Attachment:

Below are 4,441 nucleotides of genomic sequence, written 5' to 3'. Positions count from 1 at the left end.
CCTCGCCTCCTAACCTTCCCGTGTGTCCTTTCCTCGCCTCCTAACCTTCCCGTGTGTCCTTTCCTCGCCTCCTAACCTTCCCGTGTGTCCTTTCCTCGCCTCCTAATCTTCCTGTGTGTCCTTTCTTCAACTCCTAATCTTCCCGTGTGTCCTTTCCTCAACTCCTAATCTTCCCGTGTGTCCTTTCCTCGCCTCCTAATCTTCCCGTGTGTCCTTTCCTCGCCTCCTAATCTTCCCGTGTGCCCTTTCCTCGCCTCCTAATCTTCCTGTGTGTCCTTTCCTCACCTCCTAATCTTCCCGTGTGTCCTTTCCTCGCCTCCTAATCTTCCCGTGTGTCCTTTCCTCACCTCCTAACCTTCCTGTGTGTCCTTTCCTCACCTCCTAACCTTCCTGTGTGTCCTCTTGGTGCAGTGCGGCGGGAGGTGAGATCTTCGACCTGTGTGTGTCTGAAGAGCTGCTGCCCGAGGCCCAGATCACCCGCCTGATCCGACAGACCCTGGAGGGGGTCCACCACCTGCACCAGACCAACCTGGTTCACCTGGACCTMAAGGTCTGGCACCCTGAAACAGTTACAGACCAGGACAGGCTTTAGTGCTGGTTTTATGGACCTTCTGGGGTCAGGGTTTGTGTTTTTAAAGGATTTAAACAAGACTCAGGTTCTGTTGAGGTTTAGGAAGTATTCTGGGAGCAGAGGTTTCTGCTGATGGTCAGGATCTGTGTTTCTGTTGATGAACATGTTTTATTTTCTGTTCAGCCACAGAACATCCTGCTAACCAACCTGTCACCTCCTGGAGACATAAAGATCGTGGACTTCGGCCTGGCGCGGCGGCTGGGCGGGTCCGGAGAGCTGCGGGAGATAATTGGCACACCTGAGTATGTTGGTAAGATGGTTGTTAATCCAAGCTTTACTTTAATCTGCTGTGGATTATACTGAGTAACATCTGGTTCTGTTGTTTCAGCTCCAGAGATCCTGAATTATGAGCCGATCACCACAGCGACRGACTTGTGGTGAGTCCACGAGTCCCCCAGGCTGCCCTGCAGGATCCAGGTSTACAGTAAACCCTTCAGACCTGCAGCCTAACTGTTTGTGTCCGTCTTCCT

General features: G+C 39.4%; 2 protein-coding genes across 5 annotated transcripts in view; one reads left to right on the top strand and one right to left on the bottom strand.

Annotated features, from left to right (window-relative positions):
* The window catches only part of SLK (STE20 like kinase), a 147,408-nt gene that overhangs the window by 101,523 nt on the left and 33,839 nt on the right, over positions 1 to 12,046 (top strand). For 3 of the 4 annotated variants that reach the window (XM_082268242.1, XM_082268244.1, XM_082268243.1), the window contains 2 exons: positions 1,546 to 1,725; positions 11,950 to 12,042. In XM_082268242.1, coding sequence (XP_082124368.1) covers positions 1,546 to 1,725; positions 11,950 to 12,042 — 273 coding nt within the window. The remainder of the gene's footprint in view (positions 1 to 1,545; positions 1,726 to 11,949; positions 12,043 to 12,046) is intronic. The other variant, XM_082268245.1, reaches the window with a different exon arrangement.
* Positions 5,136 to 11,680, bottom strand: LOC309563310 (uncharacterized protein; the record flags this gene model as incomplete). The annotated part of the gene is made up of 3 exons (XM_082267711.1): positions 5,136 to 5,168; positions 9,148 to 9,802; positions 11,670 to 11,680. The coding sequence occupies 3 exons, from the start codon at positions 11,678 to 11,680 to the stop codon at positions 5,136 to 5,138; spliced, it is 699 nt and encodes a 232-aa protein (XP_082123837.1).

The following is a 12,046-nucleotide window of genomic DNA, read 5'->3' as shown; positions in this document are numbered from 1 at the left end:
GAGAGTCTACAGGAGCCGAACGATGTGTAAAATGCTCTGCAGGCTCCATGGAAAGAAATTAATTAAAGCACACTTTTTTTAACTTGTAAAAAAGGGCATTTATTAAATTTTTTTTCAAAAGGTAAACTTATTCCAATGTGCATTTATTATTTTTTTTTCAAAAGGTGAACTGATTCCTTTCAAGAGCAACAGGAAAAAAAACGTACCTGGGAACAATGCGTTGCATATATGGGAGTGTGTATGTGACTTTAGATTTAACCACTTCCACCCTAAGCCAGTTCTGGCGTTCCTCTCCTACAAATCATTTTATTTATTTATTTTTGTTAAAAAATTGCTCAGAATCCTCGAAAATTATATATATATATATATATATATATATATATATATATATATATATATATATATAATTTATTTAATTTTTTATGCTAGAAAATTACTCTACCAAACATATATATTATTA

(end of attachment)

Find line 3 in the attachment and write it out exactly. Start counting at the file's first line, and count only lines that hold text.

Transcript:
General features: G+C 39.4%; 2 protein-coding genes across 5 annotated transcripts in view; one reads left to right on the top strand and one right to left on the bottom strand.